It’s every job seeker’s least favorite question, and yet it seems to be almost unavoidable in today’s job market. Figuring out how to specify salary requirements is tricky: ask for too much, and you risk being removed from consideration, but ask for too little, and you could wind up cheating yourself. What’s an applicant to do?
Bob Corlett of Staffing Advisors tackles this question in the Washington Business Journal. There are many things we like about his take on the salary requirements issue, but let’s start with our favorite: He believes that it’s a bad question in the first place, and advises employers not to ask it.
“Many terrific people will not even apply, being offended by your cheekiness in asking,” he writes. “It’s akin to asking someone’s annual salary on your first date (well, technically before your first date. ‘Gosh, Jim, I’d love to go to dinner with you, but first I have a question: How much did you earn last year?’)”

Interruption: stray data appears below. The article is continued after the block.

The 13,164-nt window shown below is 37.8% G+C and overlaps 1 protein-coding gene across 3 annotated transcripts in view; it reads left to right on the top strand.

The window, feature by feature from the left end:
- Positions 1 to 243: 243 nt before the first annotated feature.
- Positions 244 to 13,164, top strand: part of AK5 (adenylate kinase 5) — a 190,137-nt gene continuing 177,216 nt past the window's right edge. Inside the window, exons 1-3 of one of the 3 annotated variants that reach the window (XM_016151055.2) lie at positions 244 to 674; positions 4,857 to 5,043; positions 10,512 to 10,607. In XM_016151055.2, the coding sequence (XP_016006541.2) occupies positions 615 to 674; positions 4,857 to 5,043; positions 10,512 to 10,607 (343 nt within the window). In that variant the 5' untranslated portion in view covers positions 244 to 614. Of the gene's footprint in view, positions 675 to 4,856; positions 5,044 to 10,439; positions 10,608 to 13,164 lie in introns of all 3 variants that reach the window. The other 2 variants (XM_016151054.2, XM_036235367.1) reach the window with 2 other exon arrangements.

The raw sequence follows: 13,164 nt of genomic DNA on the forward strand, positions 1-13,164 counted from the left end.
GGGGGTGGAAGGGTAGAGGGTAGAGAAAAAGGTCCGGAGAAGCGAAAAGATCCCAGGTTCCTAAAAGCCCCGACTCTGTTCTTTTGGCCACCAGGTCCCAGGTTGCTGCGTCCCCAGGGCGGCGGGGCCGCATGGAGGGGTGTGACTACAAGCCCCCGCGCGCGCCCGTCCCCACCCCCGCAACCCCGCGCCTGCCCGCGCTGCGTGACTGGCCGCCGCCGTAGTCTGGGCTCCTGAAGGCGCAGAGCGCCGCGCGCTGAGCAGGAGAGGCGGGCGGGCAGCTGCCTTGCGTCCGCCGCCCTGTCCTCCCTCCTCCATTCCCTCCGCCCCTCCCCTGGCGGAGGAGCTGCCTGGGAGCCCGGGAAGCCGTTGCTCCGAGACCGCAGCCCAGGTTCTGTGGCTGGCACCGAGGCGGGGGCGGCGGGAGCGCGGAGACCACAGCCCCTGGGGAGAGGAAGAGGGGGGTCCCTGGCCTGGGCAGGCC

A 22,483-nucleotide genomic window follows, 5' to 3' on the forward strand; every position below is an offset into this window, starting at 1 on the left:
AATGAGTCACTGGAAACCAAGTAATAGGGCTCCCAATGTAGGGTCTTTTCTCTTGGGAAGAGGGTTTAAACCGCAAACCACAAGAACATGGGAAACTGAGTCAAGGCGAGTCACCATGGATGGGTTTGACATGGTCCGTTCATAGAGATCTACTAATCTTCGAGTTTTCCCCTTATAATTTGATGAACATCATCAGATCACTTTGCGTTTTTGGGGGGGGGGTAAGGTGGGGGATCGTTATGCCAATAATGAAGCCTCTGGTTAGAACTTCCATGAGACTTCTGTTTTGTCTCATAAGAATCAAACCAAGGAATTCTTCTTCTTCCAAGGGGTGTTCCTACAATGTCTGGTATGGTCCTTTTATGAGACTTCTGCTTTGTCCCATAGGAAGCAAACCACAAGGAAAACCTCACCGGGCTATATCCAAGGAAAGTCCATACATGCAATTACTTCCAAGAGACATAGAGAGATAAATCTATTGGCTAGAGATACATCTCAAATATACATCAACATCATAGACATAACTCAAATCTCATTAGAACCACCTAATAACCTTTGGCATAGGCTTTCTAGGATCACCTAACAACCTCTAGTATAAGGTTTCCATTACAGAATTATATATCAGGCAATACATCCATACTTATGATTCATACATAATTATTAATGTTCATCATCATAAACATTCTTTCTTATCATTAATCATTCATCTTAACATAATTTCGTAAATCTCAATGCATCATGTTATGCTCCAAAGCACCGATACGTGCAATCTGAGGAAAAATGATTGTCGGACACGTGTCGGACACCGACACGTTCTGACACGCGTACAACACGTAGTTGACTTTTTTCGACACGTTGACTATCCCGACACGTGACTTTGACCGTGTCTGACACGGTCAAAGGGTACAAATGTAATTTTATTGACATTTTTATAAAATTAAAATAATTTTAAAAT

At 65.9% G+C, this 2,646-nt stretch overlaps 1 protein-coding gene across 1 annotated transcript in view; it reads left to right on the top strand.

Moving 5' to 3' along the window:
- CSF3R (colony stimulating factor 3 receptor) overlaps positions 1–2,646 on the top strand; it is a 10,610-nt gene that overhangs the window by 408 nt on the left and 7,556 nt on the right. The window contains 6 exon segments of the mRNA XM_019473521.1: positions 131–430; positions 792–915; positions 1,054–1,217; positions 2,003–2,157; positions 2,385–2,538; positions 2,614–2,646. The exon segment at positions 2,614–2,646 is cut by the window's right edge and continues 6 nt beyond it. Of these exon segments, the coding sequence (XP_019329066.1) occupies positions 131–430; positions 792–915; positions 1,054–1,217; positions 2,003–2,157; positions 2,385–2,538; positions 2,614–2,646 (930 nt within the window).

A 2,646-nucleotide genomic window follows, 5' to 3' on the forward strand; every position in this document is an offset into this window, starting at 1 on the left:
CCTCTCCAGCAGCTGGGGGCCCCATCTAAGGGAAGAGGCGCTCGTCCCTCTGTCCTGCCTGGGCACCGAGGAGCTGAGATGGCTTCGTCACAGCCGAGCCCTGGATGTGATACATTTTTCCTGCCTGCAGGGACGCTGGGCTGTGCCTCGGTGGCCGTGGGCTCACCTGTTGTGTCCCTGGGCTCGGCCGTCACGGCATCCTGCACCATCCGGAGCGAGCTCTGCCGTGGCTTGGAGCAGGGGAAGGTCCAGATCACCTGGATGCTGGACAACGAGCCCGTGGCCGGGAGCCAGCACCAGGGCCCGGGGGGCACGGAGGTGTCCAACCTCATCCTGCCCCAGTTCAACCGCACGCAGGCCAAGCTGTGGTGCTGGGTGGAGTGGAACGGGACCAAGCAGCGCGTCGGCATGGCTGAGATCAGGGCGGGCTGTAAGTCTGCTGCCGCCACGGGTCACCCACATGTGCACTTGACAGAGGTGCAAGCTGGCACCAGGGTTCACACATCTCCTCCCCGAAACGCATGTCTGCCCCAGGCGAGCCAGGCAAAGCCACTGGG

But since the folks applying for jobs don’t have much control over the questions they’re being asked, he advises applicants to tackle the problem in one of a few ways:
1. Ignore the question. Lots of job seekers do, and although it might get you ruled out of a search, Corlett points out that you might want to ask yourself if you actually want to work for a company like that in the first place.
2. Answer the question — sort of. Instead of giving a specific number, he says, write something like, “I am most interested in the opportunity. My salary requirements are negotiable based upon the position and the overall total compensation package, including benefits.”
He also has some great language for applicants who are feeling particularly desperate, but still don’t want to miss out on making a decent salary if they get the gig.
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